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GraphQL Primer

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An introduction to GraphQL.

In case you're already familiar with GraphQL, please continue with the next section.

#GraphQL Overview

GraphQL is a new API standard that provides a more efficient, powerful and flexible alternative to RESTful APIs. It was developed and open-sourced by Facebook and is now maintained by a large community of companies and individuals from all over the world.

At its core, GraphQL enables declarative data fetching where a client can specify exactly what data it needs from an API. Instead of multiple endpoints that return fixed data structures (like with REST APIs), a GraphQL server only exposes a single endpoint and returns exactly the data the client asked for.

GraphQL can be used to either complement or even entirely replace REST APIs. If you want to learn more, visit the fullstack GraphQL tutorial How to GraphQL.

#The GraphQL Schema Definition Language

GraphQL has its own syntax to define data types and express relationships between them, it's called the GraphQL Schema Definition Language (SDL). As an example, let's consider a simple blogging application where we might define two simple model types using the SDL:

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type Person {
  id: ID!
  name: String!
  posts: [Post!]!
}

type Post {
  id: ID!
  title: String!
  content: String
  author: Person!
}

The type keyword denotes the definition of a new data type. Each type has a number of fields that represent the properties and relationships of the type. The Person type in the example above has the name field (of type String) as well as a posts field that represents a one-to-many relation to the Post type. Notice that the exclamation point following the type of a field means that it cannot be null.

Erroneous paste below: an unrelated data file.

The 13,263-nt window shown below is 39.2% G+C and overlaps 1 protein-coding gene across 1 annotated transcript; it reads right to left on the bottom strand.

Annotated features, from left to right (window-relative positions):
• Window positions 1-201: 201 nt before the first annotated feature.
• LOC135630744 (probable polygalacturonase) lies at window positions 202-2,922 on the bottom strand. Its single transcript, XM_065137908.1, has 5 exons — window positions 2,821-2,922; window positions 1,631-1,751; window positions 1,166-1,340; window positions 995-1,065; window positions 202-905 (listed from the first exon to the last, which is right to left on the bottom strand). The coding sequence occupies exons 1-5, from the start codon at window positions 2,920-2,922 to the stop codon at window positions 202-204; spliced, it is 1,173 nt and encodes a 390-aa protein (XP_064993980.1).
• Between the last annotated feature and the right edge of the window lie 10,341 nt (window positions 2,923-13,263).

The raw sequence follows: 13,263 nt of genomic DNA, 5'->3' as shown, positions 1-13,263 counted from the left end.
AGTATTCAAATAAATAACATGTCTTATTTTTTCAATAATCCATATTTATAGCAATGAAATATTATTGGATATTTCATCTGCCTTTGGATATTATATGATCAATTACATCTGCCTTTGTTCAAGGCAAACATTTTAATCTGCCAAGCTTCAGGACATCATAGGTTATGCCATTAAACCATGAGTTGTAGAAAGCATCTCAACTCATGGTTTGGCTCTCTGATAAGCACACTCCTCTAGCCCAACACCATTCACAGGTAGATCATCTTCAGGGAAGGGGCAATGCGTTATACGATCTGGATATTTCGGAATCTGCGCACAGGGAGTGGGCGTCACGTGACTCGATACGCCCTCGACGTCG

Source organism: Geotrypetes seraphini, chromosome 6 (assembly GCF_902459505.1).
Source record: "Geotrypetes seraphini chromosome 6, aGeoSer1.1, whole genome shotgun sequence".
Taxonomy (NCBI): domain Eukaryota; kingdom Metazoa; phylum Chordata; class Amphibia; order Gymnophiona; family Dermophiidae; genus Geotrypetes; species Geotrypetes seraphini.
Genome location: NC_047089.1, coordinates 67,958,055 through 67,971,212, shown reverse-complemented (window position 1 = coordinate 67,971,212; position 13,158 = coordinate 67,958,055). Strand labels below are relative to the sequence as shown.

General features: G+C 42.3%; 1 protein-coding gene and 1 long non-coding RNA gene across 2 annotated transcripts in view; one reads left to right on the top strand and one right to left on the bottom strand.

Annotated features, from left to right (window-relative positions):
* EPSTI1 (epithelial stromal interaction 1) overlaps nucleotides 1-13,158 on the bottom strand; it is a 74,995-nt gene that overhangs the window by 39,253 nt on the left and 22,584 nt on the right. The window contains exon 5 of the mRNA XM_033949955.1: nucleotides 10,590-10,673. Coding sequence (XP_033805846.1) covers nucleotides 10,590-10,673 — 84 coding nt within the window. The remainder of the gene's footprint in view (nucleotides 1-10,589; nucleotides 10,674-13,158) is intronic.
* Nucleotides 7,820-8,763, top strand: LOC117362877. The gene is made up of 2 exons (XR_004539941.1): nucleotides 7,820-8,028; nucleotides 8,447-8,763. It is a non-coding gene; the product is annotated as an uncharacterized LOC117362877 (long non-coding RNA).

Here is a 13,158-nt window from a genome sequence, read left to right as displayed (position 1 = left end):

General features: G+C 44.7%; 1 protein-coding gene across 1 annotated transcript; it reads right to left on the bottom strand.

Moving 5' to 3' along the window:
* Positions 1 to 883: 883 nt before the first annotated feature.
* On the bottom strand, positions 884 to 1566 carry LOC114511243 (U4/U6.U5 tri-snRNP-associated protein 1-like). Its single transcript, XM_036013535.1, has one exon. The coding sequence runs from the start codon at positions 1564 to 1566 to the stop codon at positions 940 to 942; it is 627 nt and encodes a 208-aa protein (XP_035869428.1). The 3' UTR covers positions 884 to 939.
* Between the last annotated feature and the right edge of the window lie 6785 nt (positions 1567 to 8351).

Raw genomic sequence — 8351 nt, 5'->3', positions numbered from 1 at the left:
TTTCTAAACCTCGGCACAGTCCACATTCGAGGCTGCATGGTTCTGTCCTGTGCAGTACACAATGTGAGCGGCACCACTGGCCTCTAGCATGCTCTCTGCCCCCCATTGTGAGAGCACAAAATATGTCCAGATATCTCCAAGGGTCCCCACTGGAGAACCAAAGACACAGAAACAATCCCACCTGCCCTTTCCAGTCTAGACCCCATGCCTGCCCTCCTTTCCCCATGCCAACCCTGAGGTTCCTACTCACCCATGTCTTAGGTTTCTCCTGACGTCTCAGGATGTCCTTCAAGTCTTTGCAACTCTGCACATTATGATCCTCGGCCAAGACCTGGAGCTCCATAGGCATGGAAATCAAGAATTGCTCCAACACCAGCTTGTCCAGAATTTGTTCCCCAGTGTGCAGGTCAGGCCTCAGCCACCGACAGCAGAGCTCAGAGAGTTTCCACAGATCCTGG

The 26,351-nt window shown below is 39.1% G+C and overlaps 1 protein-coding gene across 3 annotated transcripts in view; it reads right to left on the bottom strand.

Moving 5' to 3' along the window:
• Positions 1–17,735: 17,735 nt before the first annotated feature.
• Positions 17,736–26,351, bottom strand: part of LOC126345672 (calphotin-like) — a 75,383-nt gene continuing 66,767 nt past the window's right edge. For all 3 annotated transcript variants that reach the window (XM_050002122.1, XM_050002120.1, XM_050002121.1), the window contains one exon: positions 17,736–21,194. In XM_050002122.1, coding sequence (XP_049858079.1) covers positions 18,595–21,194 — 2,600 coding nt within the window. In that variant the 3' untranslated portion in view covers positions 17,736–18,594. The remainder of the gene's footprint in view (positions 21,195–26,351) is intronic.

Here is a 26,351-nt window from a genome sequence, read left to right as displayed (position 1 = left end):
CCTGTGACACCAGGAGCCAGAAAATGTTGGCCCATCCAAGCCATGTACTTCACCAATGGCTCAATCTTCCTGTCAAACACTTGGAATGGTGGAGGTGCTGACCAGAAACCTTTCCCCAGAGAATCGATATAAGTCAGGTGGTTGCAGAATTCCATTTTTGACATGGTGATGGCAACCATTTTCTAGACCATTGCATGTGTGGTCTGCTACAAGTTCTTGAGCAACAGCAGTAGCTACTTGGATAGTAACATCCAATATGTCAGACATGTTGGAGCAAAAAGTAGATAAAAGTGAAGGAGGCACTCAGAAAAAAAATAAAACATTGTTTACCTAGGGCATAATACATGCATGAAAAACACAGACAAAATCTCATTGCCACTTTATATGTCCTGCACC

Besides types, the SDL offers constructs like enums, interfaces, union types as well as custom directives so you have a powerful foundation to build your data model from the ground up. You can learn more about all the language constructs of the SDL on the official GraphQL website.

#Fetching Data with Queries

With GraphQL, a client can request data from a server by sending a query which contains the client's data needs. Let's again consider the above example of a blogging application where the date model consists of a Person and a Post type.

Here is a sample query to ask for all the Person objects that are currently stored in the database, for each object this query only requests the name:

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{
  allPersons {
    name
  }
}

Notice that queries are usually sent in the body of an HTTP request instead of GET requests as would be the case when requesting data from a REST API.

allPersons is called the root field of the query. Everything that follows the root field is called the _selection set _of the query and defines exactly what data the client requests from the server.

When processing this request, the server will only respond with the information that's specified in the query. So, here it will return an array of Person objects which could look like this:

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{
  "data": {
    "allPersons": [
      { "name": "Johnny" },
      { "name": "Sarah" },
      { "name": "Alice" }
    ]
  }
}

Notice that with all queries that a GraphQL server receives, the JSON response will always match the shape of the query. Therefore, you can think of a GraphQL query as an empty JSON object that only contains keys and where the server fills in the values appropriately. The server further wraps all the requested information with a key called data, as defined in the official GraphQL specification.

In the above example, you might as well ask for all the posts that have been authored by the users. In that case, you would end up with a query similar to this: